dtexec is a command line tool that can be used to manage the SSIS packages. After installing SQL Server integration services, this tool gets installed and you will be able run packages. It gets installed also after installing SQL Server Management Studio (SSMS) or by installing SQL Server database engine services but you may not be able to run the packages but you will still be able to make use of the import\export wizard using SSMS. As you saw in earlier sections, how a package can be saved and be used later for performing either an import or export of data. You can check the version of dtexec installed by running this on the command prompt.
You will see similar output if it is available.
You can try to run the package that you had saved earlier in the previous section. Go the folder where the package is available and run below command.
--Go to folder where SSIS package is present and provide correct Package name C:\Users\mo\Go to correct folder>dtexec.exe /f "Packagename.dtsx"
The short form /f stands for /File as it refers to package that is stored in the file system. You can see that the package completed successfully. You may add additional reporting to confirm that the package completed successfully by logging the messaging during package execution separately to a text file.
--Go to folder where SSIS package is present and provide correct Package name C:\Users\mo\Desktop\Go to correct folder >dtexec.exe /f "Packagename.dtsx" /REP V> "PackageLog.txt"
This will create a separate text file called Packagelog.txt in the specified folder where you can view the details of the execution. The /REP option refers to reporting and the argument V stands for verbose reporting. You may review additional options that are available in dtexec by running this command.
You will see similar output. You can review the options and run dtexec commands as per your requirements.
Using bcp option to export data from Azure SQL DB
You can make use of the bulk copy program (bcp) option to export data from Azure SQL databases. bcp is a command line utility that can be used for this purpose. You may download the bcp utility from this link. For checking the installed bcp version, you can run below command on the command prompt.
C:\WINDOWS\system32> bcp /v
The output will be similar to below.
In order to perform an export of data from an Azure SQL DB, you may try running this on the command prompt. Make sure to update the parameters.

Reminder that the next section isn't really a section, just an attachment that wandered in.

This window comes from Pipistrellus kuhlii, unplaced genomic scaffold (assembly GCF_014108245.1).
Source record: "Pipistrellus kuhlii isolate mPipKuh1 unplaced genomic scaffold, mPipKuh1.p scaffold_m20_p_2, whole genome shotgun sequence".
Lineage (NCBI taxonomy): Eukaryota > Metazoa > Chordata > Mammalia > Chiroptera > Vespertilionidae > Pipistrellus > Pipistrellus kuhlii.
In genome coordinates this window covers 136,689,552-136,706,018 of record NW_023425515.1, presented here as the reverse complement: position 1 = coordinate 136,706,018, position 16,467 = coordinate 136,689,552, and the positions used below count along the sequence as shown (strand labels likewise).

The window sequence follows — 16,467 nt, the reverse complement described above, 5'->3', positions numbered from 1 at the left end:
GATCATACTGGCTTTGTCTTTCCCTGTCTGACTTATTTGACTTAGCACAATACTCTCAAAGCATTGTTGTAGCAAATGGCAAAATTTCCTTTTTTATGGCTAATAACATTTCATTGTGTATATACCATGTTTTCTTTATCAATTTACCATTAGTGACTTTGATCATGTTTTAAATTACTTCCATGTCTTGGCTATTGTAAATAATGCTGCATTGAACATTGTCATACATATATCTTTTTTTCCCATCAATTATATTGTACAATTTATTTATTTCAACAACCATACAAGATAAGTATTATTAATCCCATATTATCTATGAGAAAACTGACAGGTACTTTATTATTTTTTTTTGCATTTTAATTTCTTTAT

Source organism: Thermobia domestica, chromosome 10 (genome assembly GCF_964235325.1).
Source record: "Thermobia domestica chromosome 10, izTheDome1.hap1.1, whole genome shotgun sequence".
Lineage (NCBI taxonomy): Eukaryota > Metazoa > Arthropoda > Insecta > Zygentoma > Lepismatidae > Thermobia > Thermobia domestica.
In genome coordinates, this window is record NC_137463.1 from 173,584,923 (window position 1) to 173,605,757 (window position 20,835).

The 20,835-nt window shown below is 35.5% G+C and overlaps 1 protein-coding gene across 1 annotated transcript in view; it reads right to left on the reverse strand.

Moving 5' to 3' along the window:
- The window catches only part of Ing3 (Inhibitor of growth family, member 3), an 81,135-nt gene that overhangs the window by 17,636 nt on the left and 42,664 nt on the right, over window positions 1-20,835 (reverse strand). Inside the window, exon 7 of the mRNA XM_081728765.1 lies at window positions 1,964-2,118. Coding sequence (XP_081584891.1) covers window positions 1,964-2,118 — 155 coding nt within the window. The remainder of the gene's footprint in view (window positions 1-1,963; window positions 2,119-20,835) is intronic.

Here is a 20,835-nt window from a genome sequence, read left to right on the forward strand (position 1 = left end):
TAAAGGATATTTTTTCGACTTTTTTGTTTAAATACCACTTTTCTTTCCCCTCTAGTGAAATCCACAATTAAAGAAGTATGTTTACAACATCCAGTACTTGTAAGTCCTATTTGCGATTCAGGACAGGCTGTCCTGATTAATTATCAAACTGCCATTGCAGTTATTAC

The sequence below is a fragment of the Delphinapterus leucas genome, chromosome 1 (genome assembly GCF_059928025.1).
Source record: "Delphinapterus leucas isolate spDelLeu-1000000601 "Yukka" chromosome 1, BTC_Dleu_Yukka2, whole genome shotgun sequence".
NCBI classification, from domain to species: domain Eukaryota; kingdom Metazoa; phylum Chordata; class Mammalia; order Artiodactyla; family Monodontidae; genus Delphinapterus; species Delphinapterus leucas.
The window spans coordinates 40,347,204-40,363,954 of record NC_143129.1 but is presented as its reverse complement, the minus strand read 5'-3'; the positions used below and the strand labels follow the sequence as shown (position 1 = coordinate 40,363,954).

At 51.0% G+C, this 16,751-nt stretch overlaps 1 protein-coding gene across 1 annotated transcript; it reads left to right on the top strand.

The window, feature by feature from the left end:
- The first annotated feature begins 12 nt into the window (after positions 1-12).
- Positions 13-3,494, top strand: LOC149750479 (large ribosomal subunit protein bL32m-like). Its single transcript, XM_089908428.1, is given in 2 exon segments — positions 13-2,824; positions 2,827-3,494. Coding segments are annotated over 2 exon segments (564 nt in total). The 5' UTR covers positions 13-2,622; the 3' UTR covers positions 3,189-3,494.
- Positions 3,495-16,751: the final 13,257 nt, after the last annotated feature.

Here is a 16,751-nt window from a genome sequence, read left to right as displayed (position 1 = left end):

--Make sure to update the parameters correctly bcp AzureSQLDBName.dbo.TableName out C:\CorrectPath\TableExported.dat -c -U username -S Azure.database.windows.net
As you can see, we are exporting the contents of table data from AzureSQLDBName.dbo.TableName to a data file named TableExported.dat and -c refers to character data. -U refers to the login that connects to Azure SQL Server and -S refers to the Azure logical server name. Once you click enter, you will get a prompt to enter the password. Make sure to enter the correct password and you will get confirmation of the process status. The screenshot will be similar to below.
You can see the process has completed and the rows are copied to the file specified. In the previous section, we made use of another table in the [WideWorldImporters] database [Application].[Cities] that had a spatial data type. Let us try to bcp out that table to a data file.
--Make sure to update the parameters correctly bcp AzureSQLDB.Application.Cities out C:\Correct Path\ApplicationCities.dat -c -U username -S Azure.database.windows.net
On running the command, the bcp command completes successfully. The output generated is as below.
You can see the bcp out completed successfully and 37940 rows were exported from the Azure SQL table. However, when you check the logs, you can see this error reported.
Error = [Microsoft][ODBC Driver 17 for SQL Server]Warning: BCP import with a format file will convert empty strings in delimited columns to NULL.
This is reported as an error but is actually a warning message. If you wish to save the console output separately and also any specific error messages in a separate file, you may do so using below command.
--Make sure to update the parameters correctly bcp Ad.Application.Cities out C:\Corretpath\Application -c -U UserName -S Azure.database.windows.net -eC:\CorretPath\bcperror.txt -oC:\Temp\SQLTip\bcplogoutput.txt
The output of this command will be similar to below.
You can see the console output is empty. However, the error log and the bcp output log gets generated separately.
The bcp output log file that was generated appears like below.
The error log generated appears like below.
If you look closely, you will see the row # and column # for the affected data that is exported from the Azure SQL table. This will be quite handy especially if you are dealing with tables with huge number of rows.
- You can try out the steps described in this tip to export data from an Azure SQL DB
- This tip describes the export process using the wizard, dtexec utility and bcp utility
- Try out the options described in Tip # part 1 (embed link)
- In order to read more on Azure topics, you can refer to the Azure section
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Article Last Updated: 2021-11-02